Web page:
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Ron Ormond

Ron Ormond (August 29, 1910 – May 11, 1981) was an American author, showman, screenwriter, film producer, and film director of Western, musical, and exploitation films. Following his survival of a 1968 plane crash, Ormond began making Christian films.

FilmsEdit

Ron Ormond was born Vittorio Di Naro, anglicised to Vic Narro. He took his surname from his friend, magician and hypnotist Ormond McGill.[1] Ormond married the vaudeville singer and dancer June Carr (1912–2006) six weeks after he met her during a run of 1935 stage performances at the Capitol Theater in Portland, Ore. Calling himself "Rahn Ormond," Ormond performed magic and acted as the show's master of ceremonies. They remained married until his death. They became partners in film production and had two sons. The first son, Victor, died of pneumonia, and their second son, Tim, acted in several of their films. June Ormond's father actor, former nightclub owner and burlesque comic Cliff Taylor, also appeared in many of the Ormond's films.[2]

Ormond's first film was as an uncredited technical director on The Shanghai Cobra (1945). Ormond formed Western Adventure Productions, Inc. in 1948 and formed a partnership with Lash LaRue, writing and producing and eventually directing his films. Ormond's first credit was 1948's Dead Man's Gold. Ormond made his directing debut in King of the Bullwhip with La Rue in 1950. Ormond also wrote a series of Westerns starring former Hopalong Cassidy sidekicks James Ellison and Russell Hayden and filmed vaudeville acts for a film released by Robert L. Lippert. Western Adventure acquired re-issue rights to a number of Hal Roach's Laurel and Hardy comedies, and distributed them along with their own productions.[citation needed]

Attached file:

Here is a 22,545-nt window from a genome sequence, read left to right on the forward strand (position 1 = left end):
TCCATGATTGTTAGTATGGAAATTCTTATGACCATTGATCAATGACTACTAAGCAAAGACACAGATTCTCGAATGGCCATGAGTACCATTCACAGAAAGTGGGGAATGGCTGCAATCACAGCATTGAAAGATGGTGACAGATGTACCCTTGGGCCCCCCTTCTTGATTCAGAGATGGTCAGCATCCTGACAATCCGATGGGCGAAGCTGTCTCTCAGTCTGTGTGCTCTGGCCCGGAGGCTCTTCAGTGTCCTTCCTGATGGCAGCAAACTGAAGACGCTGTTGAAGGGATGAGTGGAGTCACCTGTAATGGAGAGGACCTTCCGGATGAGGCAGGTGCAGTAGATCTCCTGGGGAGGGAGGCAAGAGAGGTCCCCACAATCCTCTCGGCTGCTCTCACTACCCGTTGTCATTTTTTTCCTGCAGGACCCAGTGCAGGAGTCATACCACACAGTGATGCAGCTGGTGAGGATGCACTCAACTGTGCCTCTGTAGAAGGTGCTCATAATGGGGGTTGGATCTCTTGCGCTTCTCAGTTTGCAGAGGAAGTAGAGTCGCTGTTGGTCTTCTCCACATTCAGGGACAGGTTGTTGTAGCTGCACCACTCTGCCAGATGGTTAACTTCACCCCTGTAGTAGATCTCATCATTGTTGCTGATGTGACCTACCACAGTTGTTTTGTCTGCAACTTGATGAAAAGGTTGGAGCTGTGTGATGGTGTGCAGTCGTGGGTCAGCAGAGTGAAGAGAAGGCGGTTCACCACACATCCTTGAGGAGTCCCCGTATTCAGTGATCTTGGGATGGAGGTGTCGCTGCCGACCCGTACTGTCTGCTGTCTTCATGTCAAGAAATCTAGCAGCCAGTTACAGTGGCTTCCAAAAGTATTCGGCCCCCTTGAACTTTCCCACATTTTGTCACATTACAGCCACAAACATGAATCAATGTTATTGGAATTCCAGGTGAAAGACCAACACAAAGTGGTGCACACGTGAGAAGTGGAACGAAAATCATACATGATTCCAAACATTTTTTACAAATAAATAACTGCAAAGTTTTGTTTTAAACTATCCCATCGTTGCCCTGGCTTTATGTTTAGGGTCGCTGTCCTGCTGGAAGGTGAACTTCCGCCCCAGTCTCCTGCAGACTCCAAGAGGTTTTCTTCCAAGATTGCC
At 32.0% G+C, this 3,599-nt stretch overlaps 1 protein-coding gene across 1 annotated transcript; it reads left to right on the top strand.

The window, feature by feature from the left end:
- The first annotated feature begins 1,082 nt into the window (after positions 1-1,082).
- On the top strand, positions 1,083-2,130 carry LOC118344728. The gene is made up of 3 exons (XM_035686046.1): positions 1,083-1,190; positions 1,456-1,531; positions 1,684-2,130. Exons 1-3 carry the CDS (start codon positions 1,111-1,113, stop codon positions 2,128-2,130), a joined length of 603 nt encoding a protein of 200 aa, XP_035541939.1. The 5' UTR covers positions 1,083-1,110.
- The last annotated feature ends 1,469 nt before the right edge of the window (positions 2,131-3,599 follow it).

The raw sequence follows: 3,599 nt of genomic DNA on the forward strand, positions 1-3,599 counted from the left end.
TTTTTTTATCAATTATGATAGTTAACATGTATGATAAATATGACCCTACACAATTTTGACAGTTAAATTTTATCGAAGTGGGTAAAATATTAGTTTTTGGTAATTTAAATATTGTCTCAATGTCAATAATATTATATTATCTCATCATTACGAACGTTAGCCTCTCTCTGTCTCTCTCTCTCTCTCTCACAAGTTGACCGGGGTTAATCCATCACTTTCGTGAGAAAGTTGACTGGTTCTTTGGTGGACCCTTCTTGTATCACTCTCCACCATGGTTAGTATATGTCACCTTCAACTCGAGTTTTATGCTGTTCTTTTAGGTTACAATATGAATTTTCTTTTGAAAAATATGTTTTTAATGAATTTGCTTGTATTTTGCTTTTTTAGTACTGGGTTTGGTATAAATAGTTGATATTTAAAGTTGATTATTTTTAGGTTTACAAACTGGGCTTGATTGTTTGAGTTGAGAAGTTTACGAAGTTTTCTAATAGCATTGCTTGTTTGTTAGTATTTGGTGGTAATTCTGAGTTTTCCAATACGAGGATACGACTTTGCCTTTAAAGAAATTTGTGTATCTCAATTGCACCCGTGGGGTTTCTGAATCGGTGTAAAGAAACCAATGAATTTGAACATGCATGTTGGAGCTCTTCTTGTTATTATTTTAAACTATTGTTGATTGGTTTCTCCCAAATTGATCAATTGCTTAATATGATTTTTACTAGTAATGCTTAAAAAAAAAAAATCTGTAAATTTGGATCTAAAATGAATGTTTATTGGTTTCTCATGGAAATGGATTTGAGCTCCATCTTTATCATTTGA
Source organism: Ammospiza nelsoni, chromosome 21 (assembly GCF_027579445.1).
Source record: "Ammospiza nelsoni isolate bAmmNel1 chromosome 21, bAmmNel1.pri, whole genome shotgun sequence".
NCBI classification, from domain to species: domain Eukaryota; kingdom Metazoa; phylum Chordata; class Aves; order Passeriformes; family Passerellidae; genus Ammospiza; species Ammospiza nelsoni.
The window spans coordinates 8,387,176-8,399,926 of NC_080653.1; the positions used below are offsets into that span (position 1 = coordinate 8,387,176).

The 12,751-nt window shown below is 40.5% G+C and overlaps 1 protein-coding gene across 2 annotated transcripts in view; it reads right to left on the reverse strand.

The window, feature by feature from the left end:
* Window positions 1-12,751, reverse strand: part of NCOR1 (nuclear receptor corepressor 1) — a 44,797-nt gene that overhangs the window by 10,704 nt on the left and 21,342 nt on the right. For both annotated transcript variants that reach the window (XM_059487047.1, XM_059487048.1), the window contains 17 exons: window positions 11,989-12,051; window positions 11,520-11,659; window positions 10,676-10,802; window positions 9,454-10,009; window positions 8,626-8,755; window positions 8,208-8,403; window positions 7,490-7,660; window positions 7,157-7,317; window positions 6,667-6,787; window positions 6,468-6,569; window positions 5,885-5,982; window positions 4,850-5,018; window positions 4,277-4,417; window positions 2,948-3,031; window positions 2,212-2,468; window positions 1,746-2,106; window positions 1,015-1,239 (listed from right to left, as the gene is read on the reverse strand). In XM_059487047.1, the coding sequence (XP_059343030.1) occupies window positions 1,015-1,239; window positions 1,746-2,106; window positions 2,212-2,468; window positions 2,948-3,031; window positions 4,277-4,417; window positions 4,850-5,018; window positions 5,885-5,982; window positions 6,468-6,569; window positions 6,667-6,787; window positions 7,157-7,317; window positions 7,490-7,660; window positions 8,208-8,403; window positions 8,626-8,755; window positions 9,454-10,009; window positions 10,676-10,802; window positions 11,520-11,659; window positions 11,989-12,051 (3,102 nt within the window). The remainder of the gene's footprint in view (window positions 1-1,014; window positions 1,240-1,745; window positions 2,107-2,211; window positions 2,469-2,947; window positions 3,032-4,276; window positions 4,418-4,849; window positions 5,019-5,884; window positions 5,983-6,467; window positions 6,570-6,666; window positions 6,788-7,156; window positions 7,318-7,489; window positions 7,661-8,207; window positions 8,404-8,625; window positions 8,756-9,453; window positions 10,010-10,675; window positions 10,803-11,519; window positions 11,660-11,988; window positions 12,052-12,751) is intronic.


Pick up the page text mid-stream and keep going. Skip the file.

As the economics of producing B picture Westerns changed in the era of television, Ormond moved into other exploitation genres with films such as Mesa of Lost Women, Untamed Mistress, Teenage Bride (also known as Please Don't Touch Me) and country-music movies such as 1965's 40 Acre Feud, featuring country-music stars George Jones, Bill Anderson and Skeeter Davis, and 1967's White Lightnin' Road, a racetrack melodrama starring country singer and frequent Ormond actor Earl "Snake" Richards.

During the 1950s Ormond spent eight months with Ormond McGill in Asia writing the book Religious Mysteries of the Orient/Into the Strange Unknown, about psychic surgery. Other books by McGill and Ormond include The Master Method of Hypnosis, The Art of Meditation, and The Magical Pendulum of the Orient.

In the mid-'60s Ormond produced roller derby on television for Leo Seltzer, with his son Tim as one of the players in the children's version of the sport. Tim loved it. Ron, not so much.[3]

At the time, roller derby was big business, at least for Leo Seltzer, a San Fernando Valley businessman who owned orange groves and lived in a gated home.[citation needed] Ormond managed the derby, which held weekly skate-offs at the Olympic auditorium in downtown Los Angeles. Ormond ended up leaving the Derby after telling Seltzer, "I can't work for you and still remain your friend, and I consider you a good friend."

After making more exploitation films such as The Monster and the Stripper and 1966's The Girl from Tobacco Row, Ormond began making films about Christianity in the 1970s. He had crashed his single-engine airplane into a field near Nashville in 1966 while en route to a screening of The Girl from Tobacco Row, and he seems to have emerged from the accident--he spent months recovering from serious injuries--a Christian.[citation needed] Made with Mississippi evangelist Estus Pirkle, If Footmen Tire You, What Will Horses Do?, The Burning Hell and The Believer's Heaven address the second coming of Jesus Christ, communism and American conformism, with Pirkle's preaching the basis of the films. In 1979 he directed 39 Stripes, the tale of a former chain-gang member who converts to Christianity. He also directed 1976's The Grim Reaper produced by June Ormond, as well as Surrender at Navajo Canyon for Pete Rice, and a travelogue for John Rice. The Second Coming was next on the agenda, but Ormond died of cancer before production. The script was written by Tim Ormond, and produced by him and June Ormond. The film is dedicated to the memory of Ron Ormond and John Rice.

ReferencesEdit

  1. ^ McDonough, Jimmy The Ormonds, Filmfax magazine No. 27 & No. 28, 1991
  2. ^ Psychotronics
  3. ^ Psychotronic Article

External linksEdit